A couple of days ago I read about this process on Facebook via a post of Mark Osterman. Seeing how fairly easy it sounds and not many extra chemistry needed besides what I already have lingering around it sounds like a nice thing to give a try. I know I have lots of things on my list already but it can never harm adding just one more..right? 😉
The Collodion Chloride process is a printing process (so it has nothing to do with the wet plate collodion stuff). According to Mark Osterman the process was introduced by G. Wharton Simpson in the 1860s. As I understand it it was the most archival silver based photographic paper ever manufactured. Eventually these papers were called Aristotypes and have been made until around 1930s (which is not that long ago).
A quote from the aforementioned piece (see link above) about this process:
“This isn’t wet collodion — collodion chloride is an emulsion process. There
isn’t any silver bath. Both the silver and chloride are mixed together and
the emulsion can be kept for years in a well sealed black bottle. When you
need to make a print, you just pour it onto the paper and let it dry in the
dark. It’s contact printed with the negative just like salt or albumen
paper. Actually, if you were disappointed when Centennial Gelatin Chloride
Printing Out Paper was discontinued a few years ago, collodion paper prints,
tones and looks the same….only it doesn’t ever fade!”
That surely sounds good! The chemistry is fairly simple and besides the Strontium Chloride I have everything I would need for this in my possession. Check out this link for more on the formulas and chemistry needed.
Anyway, hopefully I’ll be making some wet plate collodion plates this weekend if my throat doesn’t decide to get more soar than it already is 😦 And this would be great for future-thingies! Thought I’d share and keep this for reference-sake.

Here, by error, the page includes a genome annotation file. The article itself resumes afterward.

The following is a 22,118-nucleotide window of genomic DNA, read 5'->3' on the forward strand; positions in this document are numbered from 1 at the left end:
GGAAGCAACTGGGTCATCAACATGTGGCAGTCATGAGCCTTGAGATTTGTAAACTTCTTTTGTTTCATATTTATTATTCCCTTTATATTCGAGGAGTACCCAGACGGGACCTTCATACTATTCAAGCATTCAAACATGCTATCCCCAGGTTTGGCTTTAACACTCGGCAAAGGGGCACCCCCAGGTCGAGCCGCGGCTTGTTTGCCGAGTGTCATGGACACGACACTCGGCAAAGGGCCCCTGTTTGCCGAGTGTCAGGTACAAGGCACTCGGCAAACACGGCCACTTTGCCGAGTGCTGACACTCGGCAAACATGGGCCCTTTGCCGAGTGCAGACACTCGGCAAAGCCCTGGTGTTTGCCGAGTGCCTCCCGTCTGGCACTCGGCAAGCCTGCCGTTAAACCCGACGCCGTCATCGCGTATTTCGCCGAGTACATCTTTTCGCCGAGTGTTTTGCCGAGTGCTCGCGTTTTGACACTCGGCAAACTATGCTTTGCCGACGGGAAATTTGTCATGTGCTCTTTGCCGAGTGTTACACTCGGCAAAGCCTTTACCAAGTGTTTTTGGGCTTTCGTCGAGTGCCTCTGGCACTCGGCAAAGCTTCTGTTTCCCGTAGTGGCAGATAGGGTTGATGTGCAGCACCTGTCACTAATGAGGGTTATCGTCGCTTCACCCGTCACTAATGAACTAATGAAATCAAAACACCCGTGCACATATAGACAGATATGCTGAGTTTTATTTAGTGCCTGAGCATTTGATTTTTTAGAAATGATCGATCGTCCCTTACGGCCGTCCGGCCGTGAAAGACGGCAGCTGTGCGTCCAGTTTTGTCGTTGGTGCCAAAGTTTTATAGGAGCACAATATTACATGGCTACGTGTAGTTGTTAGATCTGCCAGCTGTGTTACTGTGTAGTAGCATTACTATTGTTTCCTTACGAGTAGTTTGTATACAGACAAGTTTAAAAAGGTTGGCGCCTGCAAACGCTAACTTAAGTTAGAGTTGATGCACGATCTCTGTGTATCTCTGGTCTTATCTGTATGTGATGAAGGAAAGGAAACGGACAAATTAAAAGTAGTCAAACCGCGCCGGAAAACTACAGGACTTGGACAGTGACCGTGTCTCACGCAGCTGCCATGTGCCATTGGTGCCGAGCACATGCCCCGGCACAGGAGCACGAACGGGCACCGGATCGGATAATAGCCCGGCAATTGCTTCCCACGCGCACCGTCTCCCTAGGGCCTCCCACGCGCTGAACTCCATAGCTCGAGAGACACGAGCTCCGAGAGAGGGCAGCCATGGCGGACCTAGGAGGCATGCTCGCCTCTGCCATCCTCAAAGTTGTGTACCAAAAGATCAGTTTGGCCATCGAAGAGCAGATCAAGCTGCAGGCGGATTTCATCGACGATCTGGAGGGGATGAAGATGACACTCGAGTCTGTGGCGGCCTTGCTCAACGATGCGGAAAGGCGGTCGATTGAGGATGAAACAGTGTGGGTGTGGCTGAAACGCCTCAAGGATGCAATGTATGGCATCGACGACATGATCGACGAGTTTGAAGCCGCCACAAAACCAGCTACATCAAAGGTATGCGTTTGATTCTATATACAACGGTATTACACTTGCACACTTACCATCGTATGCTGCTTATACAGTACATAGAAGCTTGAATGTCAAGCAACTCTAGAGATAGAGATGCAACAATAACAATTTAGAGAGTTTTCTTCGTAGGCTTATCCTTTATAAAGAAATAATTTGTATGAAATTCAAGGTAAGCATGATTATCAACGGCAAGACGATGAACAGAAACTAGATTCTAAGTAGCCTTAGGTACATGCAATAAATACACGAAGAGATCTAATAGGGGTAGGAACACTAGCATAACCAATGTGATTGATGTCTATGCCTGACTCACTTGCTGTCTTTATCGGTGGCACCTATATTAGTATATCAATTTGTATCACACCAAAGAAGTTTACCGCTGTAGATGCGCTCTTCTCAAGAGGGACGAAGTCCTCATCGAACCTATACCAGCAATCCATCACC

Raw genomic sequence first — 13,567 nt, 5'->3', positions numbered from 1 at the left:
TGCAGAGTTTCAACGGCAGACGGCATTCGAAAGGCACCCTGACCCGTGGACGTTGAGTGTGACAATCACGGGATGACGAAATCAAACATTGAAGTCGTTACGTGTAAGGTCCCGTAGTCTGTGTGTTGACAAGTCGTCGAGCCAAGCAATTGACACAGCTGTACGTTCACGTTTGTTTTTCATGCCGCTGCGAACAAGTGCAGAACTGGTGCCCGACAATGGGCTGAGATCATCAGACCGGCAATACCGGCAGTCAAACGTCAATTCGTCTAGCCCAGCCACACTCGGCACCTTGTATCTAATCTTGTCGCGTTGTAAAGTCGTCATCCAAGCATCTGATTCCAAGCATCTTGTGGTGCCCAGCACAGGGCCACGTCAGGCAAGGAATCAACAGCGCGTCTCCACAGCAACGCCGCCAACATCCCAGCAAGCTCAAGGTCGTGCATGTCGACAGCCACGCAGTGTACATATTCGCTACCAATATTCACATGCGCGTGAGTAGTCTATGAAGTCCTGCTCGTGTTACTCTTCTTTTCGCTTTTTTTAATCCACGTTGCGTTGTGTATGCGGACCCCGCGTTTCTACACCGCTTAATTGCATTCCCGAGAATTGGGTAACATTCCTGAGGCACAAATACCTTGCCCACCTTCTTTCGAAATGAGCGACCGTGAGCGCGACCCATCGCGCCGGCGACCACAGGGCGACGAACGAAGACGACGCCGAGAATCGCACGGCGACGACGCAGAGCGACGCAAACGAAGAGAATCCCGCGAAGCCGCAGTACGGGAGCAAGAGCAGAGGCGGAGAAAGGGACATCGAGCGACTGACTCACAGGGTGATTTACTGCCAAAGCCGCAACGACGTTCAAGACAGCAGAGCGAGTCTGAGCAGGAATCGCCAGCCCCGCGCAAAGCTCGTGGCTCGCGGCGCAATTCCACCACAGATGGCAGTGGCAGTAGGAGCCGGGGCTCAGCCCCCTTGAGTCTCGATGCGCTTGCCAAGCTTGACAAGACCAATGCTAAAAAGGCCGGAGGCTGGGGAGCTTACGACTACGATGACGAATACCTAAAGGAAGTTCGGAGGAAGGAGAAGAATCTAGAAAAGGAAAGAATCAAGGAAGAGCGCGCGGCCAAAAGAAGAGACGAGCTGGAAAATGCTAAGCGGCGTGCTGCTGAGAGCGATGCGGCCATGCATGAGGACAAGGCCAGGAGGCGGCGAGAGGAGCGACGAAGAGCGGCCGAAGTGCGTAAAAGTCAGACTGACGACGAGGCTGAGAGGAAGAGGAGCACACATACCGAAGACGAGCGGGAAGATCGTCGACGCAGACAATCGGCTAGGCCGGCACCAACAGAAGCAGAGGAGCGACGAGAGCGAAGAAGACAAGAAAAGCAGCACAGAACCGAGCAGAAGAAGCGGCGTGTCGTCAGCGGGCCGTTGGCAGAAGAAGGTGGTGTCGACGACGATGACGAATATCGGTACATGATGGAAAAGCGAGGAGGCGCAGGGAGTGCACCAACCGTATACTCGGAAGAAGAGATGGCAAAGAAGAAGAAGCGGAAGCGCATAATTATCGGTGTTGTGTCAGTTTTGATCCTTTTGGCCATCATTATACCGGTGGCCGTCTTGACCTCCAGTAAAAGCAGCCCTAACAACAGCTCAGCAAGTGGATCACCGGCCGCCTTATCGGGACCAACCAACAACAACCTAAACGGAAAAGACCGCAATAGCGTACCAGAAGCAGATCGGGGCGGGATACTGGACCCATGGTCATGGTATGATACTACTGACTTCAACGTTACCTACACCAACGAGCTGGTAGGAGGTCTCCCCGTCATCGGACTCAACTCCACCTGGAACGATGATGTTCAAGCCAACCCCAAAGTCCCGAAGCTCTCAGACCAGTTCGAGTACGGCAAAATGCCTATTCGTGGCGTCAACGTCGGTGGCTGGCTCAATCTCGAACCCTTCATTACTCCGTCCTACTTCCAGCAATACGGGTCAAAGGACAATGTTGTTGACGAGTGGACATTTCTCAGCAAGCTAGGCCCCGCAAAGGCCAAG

Have a bon weekend and marvellous Easter (whatever) 🙂
2013 is already lurking around the corner while 2012 slowly comes to an end. 2012 was a great year but I’m really looking forward to 2013. This will be the year of my own photography. No workshops (by me, I wish to follow at least one myself), not as many days off to fix work for others, just doing my own stuff. I’ve had a lot of people asking me the past two years if they could come to my place or on location to watch me do my collodion ‘tricks’. Some I managed to squeeze into my schedule, others I have recently declined.
I think I made collodion imagery for maybe 2 times this past year that were about my personal work, in studio, not even outside. When I have to invite people over to watch the way I work it’s pretty much keeping me from concentrating on my stuff and making me feel obliged to focus more on the person in question instead of making plates. It took me quite some time but now I realise it’s just not working that way, especially seeing the little amount of time I have for my personal work. It might (have) come across as being arrogant, so be it. Making everyone happy is impossible and it’s certainly not the reason why I got into photography. Of course, asking questions via email, my blog of FB is never a problem but that way I can answer them whenever it suits me 😉
I was also debating which way I’d go with all the processes I’m interested in doing. I want to do so much it’s simply impossible mastering the crafts when working on a million different things. The chat I had yesterday with a friend certainly clarified a couple of things. The most important decision I’ve made is this one:
I want to make 4×5″ collodion negatives, but “standard” ones that I can enlarge with my Omega D2 to print them via the lith process. With standard ones I mean developed in an, albeit adjusted, iron II sulphate developer but no intensification or redeveloping needed with pyro for example. This has a couple of advantages:
- I can print them with the Omega as already mentioned (I love lith for landscapes)
- My collodion workflow on location will be a lot more compact (4×5 camera, smaller tripod etc)